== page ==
Have you ever thought how a simple document can define what goes into your travel diaries ? The attraction of seeing new places, experiencing new cultures and tasting new foods takes us from place to place and for people from the more affordable strata from country to country. The lure of hearing new sounds, seeing new locales, enjoying the diversities of nature, and the allure of foreign lands always keeps bugging our relative sense of inertia and goads us to be on the go. But have you thought how the colour o your passport can limit your travel plans ?
The first challenge to visit a country lies with acquiring a visa for that country. Applying for a visit – short stay- travel visa ( as the case may be – usually referred by different names in different countries) is the first step while finalizing a tour to the country. Every country that you plan to visit can appear to be a red blob on your travel map if you do not have a visa. The reason – visa application process can sometimes be time consuming, and uncertain with its outcomes. Our nationaly define the need to apply for such a visa. The country where you are born dictates whether you need to apply for a visa before hand in order to visit a particular country, or can you just go and book your flight tickets for a a multi-country tour without giving as second’s thought on the visa process.
Now many of us are born lucky while others are not since your travel options can be eased out with a passport which is powerful when compared to other which is not. Some of the world’s citizens have the power to flash their passport and cross immigration in abreeze, while most of others do not. A person born in Singapore is the luckiest today ( Mar 2018) with as many as 162 countries allowing a visa-free entry to Singaporeans, while someone born in Afghanistan ( ranks at 96th ) can only visit 26. Its not fair, I agree, but that’s the way it is. Here is the list of countries ranked globally by the strength of its passport in 2018.
Myself, being an Indian, stand at a lowly 73rd position allowing me to visit a meager 57 countries visa free. So how can I increase the power of my passport for short term travelling ? There are a couple of ways to do so. The first would obviously be to GO and Apply for an US non immigrant visa B1/B2. The United States mostly approves a 10 years multi-entry B1/B2 visa and it can can ease out a lot of your travelling woes. An US multi-entry visa increases the power of your passport by adding about 30 odd countries which suddenly becomes Visa free to you and thus becomes blue dots in your travel map. Suddenly your passport becomes more powerful. Here is a List of countries which you can visit with your Approved B1/ B2 Visa. The US Leisure/ Medical visa is a straightforward way and you can check here for the process of applying for an US D160 Application here.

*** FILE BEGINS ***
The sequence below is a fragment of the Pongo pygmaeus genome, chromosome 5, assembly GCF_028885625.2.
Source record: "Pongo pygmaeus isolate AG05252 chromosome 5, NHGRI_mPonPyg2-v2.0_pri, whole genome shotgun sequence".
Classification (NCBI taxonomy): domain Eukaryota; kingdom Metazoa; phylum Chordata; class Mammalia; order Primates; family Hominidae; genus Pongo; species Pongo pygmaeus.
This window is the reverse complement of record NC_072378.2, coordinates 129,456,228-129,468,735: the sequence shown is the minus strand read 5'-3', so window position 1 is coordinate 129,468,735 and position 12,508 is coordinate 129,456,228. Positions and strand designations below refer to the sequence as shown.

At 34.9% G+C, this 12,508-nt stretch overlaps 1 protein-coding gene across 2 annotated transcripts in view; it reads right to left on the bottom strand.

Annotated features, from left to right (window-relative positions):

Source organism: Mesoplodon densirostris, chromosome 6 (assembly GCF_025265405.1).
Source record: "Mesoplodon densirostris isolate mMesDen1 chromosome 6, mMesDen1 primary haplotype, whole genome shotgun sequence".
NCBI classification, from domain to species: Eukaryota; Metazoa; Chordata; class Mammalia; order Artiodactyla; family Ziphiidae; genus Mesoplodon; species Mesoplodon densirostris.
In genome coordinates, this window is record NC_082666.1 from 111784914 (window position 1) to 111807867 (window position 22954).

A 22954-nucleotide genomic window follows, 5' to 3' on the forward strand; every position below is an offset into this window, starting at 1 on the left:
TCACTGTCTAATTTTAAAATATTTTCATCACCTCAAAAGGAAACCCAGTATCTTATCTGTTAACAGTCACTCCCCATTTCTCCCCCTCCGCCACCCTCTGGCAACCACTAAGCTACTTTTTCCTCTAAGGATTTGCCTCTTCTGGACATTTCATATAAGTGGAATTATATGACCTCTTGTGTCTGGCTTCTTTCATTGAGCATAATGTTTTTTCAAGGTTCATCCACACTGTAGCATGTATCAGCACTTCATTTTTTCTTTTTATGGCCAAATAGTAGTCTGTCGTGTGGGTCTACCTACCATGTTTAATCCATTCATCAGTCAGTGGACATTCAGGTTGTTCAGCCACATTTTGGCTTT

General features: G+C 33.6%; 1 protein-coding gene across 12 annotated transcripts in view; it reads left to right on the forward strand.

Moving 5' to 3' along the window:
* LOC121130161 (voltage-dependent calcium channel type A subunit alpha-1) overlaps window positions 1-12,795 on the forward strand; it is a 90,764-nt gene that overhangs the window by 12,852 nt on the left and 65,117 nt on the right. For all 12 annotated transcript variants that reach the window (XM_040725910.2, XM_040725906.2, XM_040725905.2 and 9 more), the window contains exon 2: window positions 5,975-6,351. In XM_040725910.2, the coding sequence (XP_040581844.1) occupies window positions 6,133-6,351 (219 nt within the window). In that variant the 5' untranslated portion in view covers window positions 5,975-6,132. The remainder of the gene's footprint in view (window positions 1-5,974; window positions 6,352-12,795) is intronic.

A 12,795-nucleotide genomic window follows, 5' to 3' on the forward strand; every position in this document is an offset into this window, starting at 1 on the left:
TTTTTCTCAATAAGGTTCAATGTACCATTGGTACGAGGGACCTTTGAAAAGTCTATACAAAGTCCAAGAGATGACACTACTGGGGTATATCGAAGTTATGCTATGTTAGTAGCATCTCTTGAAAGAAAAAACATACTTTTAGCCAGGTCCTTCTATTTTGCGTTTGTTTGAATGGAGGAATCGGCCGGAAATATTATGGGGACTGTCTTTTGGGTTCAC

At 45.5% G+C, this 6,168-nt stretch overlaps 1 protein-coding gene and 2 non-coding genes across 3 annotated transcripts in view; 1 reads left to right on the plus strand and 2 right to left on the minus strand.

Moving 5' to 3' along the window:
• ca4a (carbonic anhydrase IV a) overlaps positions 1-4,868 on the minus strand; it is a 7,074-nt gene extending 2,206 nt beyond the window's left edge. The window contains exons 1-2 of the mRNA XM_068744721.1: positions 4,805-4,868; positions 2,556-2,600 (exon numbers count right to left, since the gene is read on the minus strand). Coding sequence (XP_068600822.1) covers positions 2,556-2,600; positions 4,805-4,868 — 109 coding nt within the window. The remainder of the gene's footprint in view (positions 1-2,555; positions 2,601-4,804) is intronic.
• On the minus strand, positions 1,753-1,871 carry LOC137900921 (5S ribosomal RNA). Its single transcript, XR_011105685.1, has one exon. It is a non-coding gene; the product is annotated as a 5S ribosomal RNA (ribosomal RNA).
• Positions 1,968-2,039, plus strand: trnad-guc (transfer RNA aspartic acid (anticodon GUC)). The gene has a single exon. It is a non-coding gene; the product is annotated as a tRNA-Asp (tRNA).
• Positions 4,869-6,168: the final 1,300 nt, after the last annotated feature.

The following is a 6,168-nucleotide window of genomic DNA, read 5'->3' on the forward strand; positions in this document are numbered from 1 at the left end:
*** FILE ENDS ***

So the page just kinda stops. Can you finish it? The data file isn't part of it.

A similar power-booster is your multi-entry UK and Shengen Visas. Schengen Visa concept started in 1985 when 5 European countries (Belgium, Germany, France, Luxembourg and the Netherlands) decided to enable border free travelling for its citizens. The Schengen information system (SIS) was established to help maintain internal security within the Schengen states in the absence of internal border controls. It grants you free travel in and out of the 26 countries in Europe. Here do understand that the European Union, though comprising of mostly the same countries, is NOT synonymous with a Schengen. Thus all European Union States may not have visa-free travel through the Schengen nations. An example here is Croatia. Though Croatia is a member of the European Union, it is not within the Schengen Area and thus Croatians do NOT travel Visa free through the Schengen area.Another is UK. 🙂
Again a word of caution here. It is usually required that your passport should have at least 6 months of validity and two blank ( unstamped) pages in most cases, while some countries require you to use your B1/B2 Visa once before you step into their country. Same holds for the Schengen C Type Visa too.
A Multi-entry Type C Schenzen Visa allows you to travel another 20 countries around the world visa free ( or Visa on arrival). Here is a List of countries which you can visit with your Approved Multi-Entry Type C Schezen Visa.
The third option, and an albeit special one, lies with those who have been able to secure a resident / Permanent Visa of another more developed country. Such persons can use the advantages of the power such permanency or residency brings. An example is an Afghani who has secured permanent residency in UK. His new status will be pretty similar to people with an UK passport and thus his travel options increase drastically. But this is an option far off .
For Indians :
Indians are still pretty down the scale in Passport Power or global Rankings. Here is a list of countries and its more important locations which you can visit with an Indian Passport ( also one with an additional multi entry B1/B2 Visa). Check this out.
Here is what having a US Multi-Entry B1/ B2 Visa on Top of your Indian Passport can do for you. Check it out.